(/opinion)
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Postby JBowtie » Wed Sep 14, 2005 12:44 am

Actually, I have 14 'roles', two for each of the Spheres, and 7 NPC-only roles. Each role has about six heroic paths associated with it.

It's a fairly complex world, with carefully chosen mechanics to fit the feel I'm shooting for. All mortals are linked to each of the spheres, and bound to one or more of them by virtue of race and class.

As an example, here's a summary for the Sphere of Nature:

The Sphere of Nature encompasses the natural world surrounding us; animals, plants, weather and the seasons. The Moon is part of this sphere, and most clearly illustrates this link through its influence on the tides. It also controls the flow of time.

Nature is a Sphere of Creation, and provides linked creatures with a physical body. Creatures severed from this sphere are the bodiless undead, and include ghosts and spectres.

Elves are bound to the Sphere, as are all fey, natural animals and plants. Mortal elves reflect this in their holts and art. Note that fey-born elves, like all fey, lack free will and are thus severed from the Sphere of Intrigue.

Mortals who take the role of Druid or Wildlander are bound to the sphere. The druid draws upon his bond to empower arcana, using magic to shape the weather, communicate with animals, and summon the spirits of the forest. The wildlander, in contrast, simply lives in harmony with the land, using his bond to communicate with his spirit totem and eke out life as a hunter or guide.
NPCs can also choose the role of peasant (limited to 5 levels, like all NPC roles). Peasants are simple, unskilled laborers - they work fields, thresh wheat, pick fruit, herd sheep, and so forth. They are bound to the sphere by their closeness to the land and dependence on the seasons.

Sample Nature arcana: Nature Reading, Weather Shaping, Cure Disease
Sample Nature feats (of 28): Intuitive Sense, Track, Night Owl, Fast Healer, Wildwalk, Hunter Mage

The other spheres and planets are: Knowledge(sun), Conflict(iron marble), Intrigue(hidden planet), Self(Aestia), Heaven(stars), and Music(space between).

EDIT: stupid smilies
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Postby JBowtie » Wed Sep 14, 2005 12:54 am

Tim Gray wrote:(opinion)
New feats for setting/genre = good
Messing around with the fundamental role structure = bad
(/opinion)


I've definitely taken a different approach to how I structure roles. But the three roles defined by True20 do not cover my fundamental use cases at all. That's why I took a course somewhere between roles and classes for my setting; it has a completely different driving principle designed to bring the cosmology and mythos to the forefront.

If I used the three-role approach, I'd be looking at roughly 42 heroic paths per role, and feats would be much more encumbered. Better by far to recognize the difference in intention up front and design around it than to try and shoehorn it into a structure that doesn't fit it.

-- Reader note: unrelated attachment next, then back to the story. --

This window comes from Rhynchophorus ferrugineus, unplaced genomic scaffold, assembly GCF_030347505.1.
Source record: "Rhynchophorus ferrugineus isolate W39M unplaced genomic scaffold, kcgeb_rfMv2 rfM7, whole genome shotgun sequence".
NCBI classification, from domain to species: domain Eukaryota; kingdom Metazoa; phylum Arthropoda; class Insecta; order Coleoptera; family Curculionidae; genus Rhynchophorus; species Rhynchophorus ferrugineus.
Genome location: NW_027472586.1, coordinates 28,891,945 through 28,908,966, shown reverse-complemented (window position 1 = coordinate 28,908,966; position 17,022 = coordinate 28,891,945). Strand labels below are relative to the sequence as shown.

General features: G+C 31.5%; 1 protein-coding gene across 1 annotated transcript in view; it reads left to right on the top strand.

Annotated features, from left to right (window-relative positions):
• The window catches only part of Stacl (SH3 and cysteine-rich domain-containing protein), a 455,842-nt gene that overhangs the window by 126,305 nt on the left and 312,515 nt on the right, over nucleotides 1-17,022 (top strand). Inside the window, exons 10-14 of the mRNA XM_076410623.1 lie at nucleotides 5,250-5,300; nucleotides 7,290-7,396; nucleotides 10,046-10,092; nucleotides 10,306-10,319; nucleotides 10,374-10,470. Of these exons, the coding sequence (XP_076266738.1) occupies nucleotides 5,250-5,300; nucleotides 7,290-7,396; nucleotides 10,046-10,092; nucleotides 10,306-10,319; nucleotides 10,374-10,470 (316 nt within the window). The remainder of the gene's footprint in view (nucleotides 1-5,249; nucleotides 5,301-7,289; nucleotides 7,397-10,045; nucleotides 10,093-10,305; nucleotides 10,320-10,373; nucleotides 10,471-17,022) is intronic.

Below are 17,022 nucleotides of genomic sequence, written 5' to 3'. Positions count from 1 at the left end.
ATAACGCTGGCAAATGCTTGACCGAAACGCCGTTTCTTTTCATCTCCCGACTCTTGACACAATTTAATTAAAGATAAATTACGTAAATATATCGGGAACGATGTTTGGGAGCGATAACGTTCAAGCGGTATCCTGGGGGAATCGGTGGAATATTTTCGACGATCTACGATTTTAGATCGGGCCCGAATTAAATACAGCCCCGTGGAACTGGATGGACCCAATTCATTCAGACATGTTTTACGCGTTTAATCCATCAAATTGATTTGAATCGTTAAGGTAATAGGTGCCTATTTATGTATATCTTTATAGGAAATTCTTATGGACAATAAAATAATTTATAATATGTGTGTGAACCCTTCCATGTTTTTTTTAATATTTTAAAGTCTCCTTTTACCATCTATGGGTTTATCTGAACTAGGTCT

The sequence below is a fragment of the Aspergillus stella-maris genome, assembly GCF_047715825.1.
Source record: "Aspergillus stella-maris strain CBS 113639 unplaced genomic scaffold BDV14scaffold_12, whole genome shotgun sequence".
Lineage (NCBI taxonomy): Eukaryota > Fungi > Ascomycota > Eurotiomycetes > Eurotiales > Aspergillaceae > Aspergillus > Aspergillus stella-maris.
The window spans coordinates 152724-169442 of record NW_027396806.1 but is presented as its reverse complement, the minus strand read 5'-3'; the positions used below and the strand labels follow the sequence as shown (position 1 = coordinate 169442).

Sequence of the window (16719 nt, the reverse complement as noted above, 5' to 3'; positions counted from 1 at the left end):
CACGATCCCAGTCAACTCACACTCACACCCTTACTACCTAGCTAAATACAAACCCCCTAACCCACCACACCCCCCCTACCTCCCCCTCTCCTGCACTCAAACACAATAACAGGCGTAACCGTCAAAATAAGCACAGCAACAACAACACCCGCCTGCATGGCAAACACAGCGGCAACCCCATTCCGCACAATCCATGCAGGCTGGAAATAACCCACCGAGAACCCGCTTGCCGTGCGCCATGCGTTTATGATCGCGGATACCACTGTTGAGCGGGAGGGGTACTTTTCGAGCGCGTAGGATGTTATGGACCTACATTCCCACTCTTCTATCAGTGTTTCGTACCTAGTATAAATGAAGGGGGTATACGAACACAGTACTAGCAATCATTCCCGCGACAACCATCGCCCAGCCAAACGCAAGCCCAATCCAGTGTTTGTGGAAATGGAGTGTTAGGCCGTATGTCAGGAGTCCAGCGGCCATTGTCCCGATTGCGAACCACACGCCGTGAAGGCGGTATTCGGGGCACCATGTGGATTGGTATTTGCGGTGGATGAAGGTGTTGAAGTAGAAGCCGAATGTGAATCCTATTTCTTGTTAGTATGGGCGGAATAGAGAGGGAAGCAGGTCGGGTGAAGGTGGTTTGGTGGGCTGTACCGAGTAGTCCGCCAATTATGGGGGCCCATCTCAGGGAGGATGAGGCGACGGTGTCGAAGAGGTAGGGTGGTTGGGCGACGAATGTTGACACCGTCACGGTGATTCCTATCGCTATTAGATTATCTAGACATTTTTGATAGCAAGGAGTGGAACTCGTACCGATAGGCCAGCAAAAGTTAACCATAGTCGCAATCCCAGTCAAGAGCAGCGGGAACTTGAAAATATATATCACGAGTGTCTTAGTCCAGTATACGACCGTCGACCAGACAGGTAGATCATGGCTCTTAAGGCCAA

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Postby GoRocket » Wed Sep 14, 2005 4:19 am

The Shadow wrote:While I don't want to put words in GoRocket's mouth, I suspect he's using the original seven "planets": Moon, Venus, Mercury, Sun, Mars, Jupiter, Saturn.

Saturn might work for some breeds of Adept. As could Sun and Moon. Jupiter probably fits a noble warrior. Not at all sure about Venus.

But it sounds like *in effect* he's created seven new "roles", each of which has access to certain powers.


That's not me. I think you're talking about JBowtie.

My setting is future/sci-fi, but has nothing to do with planets in these terms. Plus, one of those is a star and one is a moon.
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Postby GoRocket » Wed Sep 14, 2005 4:26 am

JBowtie wrote:
Tim Gray wrote:(opinion)
New feats for setting/genre = good
Messing around with the fundamental role structure = bad
(/opinion)


I've definitely taken a different approach to how I structure roles. But the three roles defined by True20 do not cover my fundamental use cases at all. That's why I took a course somewhere between roles and classes for my setting; it has a completely different driving principle designed to bring the cosmology and mythos to the forefront.

If I used the three-role approach, I'd be looking at roughly 42 heroic paths per role, and feats would be much more encumbered. Better by far to recognize the difference in intention up front and design around it than to try and shoehorn it into a structure that doesn't fit it.


I see Roles + Feats as defining your character as opposed to just Role. This allows you to customize your character to be whatever you want it to be. You essentially have as your base classes one good at magic, one good at fighting, and one good at skills. I don't see the need for any additional Roles if you consider Feats to be a part of the character definition.
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Postby Tim Gray » Wed Sep 14, 2005 4:28 am

GoRocket wrote:Plus, one of those is a star and one is a moon.

They're the original "planets" of astrology, alchemy and hermetic magic, from back when others weren't known about. Basically, important things in the sky.
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Postby JBowtie » Wed Sep 14, 2005 2:25 pm